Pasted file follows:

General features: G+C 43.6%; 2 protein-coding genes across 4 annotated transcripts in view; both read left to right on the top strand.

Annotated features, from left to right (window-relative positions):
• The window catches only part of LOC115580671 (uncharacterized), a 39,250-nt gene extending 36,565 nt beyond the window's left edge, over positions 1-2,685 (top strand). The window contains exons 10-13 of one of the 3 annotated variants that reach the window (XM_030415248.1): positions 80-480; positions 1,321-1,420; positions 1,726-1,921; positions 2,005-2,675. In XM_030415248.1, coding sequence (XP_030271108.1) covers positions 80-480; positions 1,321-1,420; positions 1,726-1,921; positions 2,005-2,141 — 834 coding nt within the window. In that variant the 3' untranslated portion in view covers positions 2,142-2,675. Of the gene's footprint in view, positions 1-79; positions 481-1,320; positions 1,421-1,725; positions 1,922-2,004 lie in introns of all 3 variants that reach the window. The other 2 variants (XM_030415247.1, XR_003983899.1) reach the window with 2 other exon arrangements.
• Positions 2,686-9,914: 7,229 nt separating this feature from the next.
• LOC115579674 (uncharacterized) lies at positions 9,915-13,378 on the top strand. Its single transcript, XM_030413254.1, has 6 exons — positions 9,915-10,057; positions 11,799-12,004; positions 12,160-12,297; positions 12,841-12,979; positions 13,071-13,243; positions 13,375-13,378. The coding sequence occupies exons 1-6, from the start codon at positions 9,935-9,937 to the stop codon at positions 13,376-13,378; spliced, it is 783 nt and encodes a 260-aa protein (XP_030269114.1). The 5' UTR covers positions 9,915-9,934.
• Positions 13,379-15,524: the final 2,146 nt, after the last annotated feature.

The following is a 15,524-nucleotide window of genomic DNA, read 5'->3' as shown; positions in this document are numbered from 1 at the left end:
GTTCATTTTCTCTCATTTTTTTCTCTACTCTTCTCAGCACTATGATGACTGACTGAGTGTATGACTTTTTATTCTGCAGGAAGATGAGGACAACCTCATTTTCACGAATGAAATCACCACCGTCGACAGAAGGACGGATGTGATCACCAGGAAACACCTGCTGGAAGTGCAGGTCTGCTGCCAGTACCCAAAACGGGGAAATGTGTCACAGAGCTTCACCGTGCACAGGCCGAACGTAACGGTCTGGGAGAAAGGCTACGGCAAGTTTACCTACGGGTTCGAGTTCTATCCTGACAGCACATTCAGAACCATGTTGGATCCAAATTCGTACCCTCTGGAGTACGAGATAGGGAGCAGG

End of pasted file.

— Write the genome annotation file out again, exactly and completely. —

General features: G+C 43.6%; 2 protein-coding genes across 4 annotated transcripts in view; both read left to right on the top strand.

Annotated features, from left to right (window-relative positions):
• The window catches only part of LOC115580671 (uncharacterized), a 39,250-nt gene extending 36,565 nt beyond the window's left edge, over positions 1-2,685 (top strand). The window contains exons 10-13 of one of the 3 annotated variants that reach the window (XM_030415248.1): positions 80-480; positions 1,321-1,420; positions 1,726-1,921; positions 2,005-2,675. In XM_030415248.1, coding sequence (XP_030271108.1) covers positions 80-480; positions 1,321-1,420; positions 1,726-1,921; positions 2,005-2,141 — 834 coding nt within the window. In that variant the 3' untranslated portion in view covers positions 2,142-2,675. Of the gene's footprint in view, positions 1-79; positions 481-1,320; positions 1,421-1,725; positions 1,922-2,004 lie in introns of all 3 variants that reach the window. The other 2 variants (XM_030415247.1, XR_003983899.1) reach the window with 2 other exon arrangements.
• Positions 2,686-9,914: 7,229 nt separating this feature from the next.
• LOC115579674 (uncharacterized) lies at positions 9,915-13,378 on the top strand. Its single transcript, XM_030413254.1, has 6 exons — positions 9,915-10,057; positions 11,799-12,004; positions 12,160-12,297; positions 12,841-12,979; positions 13,071-13,243; positions 13,375-13,378. The coding sequence occupies exons 1-6, from the start codon at positions 9,935-9,937 to the stop codon at positions 13,376-13,378; spliced, it is 783 nt and encodes a 260-aa protein (XP_030269114.1). The 5' UTR covers positions 9,915-9,934.
• Positions 13,379-15,524: the final 2,146 nt, after the last annotated feature.

The following is a 15,524-nucleotide window of genomic DNA, read 5'->3' as shown; positions in this document are numbered from 1 at the left end:
GTTCATTTTCTCTCATTTTTTTCTCTACTCTTCTCAGCACTATGATGACTGACTGAGTGTATGACTTTTTATTCTGCAGGAAGATGAGGACAACCTCATTTTCACGAATGAAATCACCACCGTCGACAGAAGGACGGATGTGATCACCAGGAAACACCTGCTGGAAGTGCAGGTCTGCTGCCAGTACCCAAAACGGGGAAATGTGTCACAGAGCTTCACCGTGCACAGGCCGAACGTAACGGTCTGGGAGAAAGGCTACGGCAAGTTTACCTACGGGTTCGAGTTCTATCCTGACAGCACATTCAGAACCATGTTGGATCCAAATTCGTACCCTCTGGAGTACGAGATAGGGAGCAGG